Arsenic and Old Lace (play)  

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Kunstformen der Natur (1904) by Ernst Haeckel
Kunstformen der Natur (1904) by Ernst Haeckel

Arsenic and Old Lace is a play by American playwright Joseph Kesselring, written in 1939. It has become best known through the film adaptation starring Cary Grant and directed by Frank Capra. The play was directed by Bretaigne Windust, and opened on 10 January 1941. On 25 September 1943, the play moved to the Hudson Theater. It closed there on 17 June 1944 having played 1,444 performances. Of the twelve plays written by Kesselring, Arsenic and Old Lace was the most successful.


The opening night cast consisted of:

  • Jean Adair (Martha Brewster)
  • John Alexander (Teddy Brewster)
  • Wyrley Birch (The Rev. Dr. Harper)
  • Helen Brooks (Elaine Harper)
  • Bruce Gordon (Officer Klein)
  • Henry Herbert (Mr. Gibbs)
  • Josephine Hull (Abby Brewster)
  • Allyn Joslyn (Mortimer Brewster)
  • Boris Karloff (Jonathan Brewster)
  • William Parke (Mr. Witherspoon)
  • John Quigg (Officer Brophy)
  • Anthony Ross (Officer O'Hara)
  • Edgar Stehli (Dr. Einstein)
  • Victor Sutherland (Lieutenant Rooney)

When Kesselring taught at Bethel College in North Newton, Kansas, he lived in a boarding house called the Goerz House, and many of the features of its living room are reflected in the Brewster sisters' living room, where the action of the play is set. The Goerz House is now the home of the college president.

The 'murderous old lady' plot line may also have been inspired by actual events that occurred in a house in Windsor, Connecticut, where a woman, Amy Archer-Gilligan, took in boarders and allegedly poisoned them for their pensions. Kesselring originally conceived the play as a heavy drama, but a friend, reading the half-finished play, convinced him it would be much more effective as a comedy.

In 1966, Sybil Thorndike, Athene Seyler and Richard Briers appeared in the play in London. The play is still widely performed and has been translated into many languages, including a Russian film. A revival of the play ran from June 26, 1986 to January 3, 1987 at the 46th Street Theatre in New York.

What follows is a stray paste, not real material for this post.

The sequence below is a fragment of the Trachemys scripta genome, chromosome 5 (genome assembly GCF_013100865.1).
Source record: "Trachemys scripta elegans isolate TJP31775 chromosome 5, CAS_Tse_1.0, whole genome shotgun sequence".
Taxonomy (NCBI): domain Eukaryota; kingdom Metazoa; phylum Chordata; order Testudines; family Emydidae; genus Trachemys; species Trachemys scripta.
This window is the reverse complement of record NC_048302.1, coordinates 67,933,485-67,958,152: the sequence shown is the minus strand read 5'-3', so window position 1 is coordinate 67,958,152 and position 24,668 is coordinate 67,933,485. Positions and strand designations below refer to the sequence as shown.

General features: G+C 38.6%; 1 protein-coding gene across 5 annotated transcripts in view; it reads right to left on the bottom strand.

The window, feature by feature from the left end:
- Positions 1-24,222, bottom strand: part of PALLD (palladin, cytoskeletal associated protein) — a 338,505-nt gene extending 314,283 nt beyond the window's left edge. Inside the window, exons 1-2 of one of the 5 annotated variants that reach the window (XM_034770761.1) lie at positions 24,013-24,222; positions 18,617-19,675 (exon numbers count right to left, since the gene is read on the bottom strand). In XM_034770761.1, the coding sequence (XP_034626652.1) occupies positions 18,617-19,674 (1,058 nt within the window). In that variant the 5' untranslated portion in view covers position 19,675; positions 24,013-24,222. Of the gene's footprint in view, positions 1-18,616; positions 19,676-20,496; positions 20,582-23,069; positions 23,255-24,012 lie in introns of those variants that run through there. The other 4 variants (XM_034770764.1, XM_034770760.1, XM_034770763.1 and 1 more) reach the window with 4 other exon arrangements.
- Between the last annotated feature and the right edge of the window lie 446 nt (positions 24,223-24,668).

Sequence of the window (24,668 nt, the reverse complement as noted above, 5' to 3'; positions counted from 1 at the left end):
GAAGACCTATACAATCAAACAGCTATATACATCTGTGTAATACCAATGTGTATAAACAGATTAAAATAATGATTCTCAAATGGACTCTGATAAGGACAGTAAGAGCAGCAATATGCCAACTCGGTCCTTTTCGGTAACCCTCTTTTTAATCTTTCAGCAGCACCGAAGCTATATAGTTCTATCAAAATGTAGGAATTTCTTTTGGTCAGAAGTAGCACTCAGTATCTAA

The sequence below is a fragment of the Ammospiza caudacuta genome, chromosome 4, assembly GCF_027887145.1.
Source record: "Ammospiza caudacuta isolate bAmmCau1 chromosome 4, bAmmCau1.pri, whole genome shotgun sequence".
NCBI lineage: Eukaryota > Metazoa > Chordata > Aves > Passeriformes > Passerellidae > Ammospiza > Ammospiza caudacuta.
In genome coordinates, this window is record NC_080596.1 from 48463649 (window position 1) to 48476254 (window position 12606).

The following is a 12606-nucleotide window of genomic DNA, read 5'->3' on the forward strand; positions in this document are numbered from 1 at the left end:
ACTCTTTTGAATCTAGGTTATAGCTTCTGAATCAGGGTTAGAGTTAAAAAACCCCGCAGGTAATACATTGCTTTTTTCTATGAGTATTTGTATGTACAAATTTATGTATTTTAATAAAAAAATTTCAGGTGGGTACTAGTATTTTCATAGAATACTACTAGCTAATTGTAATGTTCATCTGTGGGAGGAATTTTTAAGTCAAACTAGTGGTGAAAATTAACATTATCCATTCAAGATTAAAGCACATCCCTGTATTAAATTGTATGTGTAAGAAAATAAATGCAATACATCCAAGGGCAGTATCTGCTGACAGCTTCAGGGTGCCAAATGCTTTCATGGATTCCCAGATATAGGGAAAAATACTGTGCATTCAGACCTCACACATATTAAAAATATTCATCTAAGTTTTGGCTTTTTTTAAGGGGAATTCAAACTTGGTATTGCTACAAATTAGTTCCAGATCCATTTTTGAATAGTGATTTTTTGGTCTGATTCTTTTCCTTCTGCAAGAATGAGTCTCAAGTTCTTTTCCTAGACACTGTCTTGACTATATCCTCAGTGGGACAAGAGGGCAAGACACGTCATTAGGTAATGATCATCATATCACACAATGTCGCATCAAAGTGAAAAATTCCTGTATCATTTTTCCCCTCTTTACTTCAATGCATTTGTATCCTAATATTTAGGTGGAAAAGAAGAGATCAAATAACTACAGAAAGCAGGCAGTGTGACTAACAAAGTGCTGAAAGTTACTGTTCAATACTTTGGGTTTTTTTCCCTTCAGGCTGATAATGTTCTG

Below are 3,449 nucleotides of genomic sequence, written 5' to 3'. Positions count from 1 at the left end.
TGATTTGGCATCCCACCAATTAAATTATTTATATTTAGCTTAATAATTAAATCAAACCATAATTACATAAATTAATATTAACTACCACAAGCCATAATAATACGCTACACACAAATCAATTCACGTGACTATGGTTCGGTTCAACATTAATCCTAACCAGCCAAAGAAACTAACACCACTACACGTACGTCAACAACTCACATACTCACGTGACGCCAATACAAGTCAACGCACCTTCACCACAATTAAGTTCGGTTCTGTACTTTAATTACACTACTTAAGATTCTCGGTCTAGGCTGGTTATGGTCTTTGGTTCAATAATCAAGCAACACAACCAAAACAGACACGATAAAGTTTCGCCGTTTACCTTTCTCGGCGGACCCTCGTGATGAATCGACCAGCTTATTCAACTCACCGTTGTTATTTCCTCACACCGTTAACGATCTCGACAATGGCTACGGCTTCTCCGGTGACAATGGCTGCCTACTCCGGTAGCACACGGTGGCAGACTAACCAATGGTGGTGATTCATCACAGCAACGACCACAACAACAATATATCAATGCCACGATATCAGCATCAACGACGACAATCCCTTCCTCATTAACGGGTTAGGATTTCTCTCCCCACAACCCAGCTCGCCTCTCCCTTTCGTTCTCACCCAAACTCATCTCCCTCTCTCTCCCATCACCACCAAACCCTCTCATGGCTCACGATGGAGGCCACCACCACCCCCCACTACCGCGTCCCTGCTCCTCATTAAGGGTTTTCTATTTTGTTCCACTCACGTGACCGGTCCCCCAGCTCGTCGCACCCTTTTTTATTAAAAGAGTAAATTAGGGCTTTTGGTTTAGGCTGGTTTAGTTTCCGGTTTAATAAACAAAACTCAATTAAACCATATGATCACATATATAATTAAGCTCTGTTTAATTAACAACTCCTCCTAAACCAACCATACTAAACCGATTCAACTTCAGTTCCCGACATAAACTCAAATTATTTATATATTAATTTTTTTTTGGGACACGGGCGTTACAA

The play is a farcical black comedy revolving around Mortimer Brewster, a drama critic who must deal with his crazy, homicidal family and local police in Brooklyn, NY, as he debates whether to go through with his recent promise to marry the woman he loves. His family includes two spinster aunts who have taken to murdering lonely old men by poisoning them with a glass of home-made elderberry wine laced with arsenic, strychnine, and "just a pinch" of cyanide; a brother who believes he is Teddy Roosevelt and digs locks for the Panama Canal in the cellar of the Brewster home (which then serve as graves for the aunts' victims); and a murderous brother who has received plastic surgery performed by an alcoholic accomplice, Dr. Einstein (a character based on real-life gangland surgeon Joseph Moran) to conceal his identity and now looks like horror-film actor Boris Karloff (a self-referential joke, as the part was originally played by Karloff). The film adaptation follows the same basic plot, with a few minor changes. It is customary, after the cast takes several curtain calls, for the final one to finish with the "murder victims" (often well-known local personalities) entering from the basement and joining the cast for the final bow.

August Strindberg was referred to by Mortimer when he compares the stories of his eccentric, and frequently murderous and disturbed, family to be like "if Strindberg wrote Hellzapoppin'."

Unless indicated otherwise, the text in this article is either based on Wikipedia article "Arsenic and Old Lace (play)" or another language Wikipedia page thereof used under the terms of the GNU Free Documentation License; or on research by Jahsonic and friends. See Art and Popular Culture's copyright notice.

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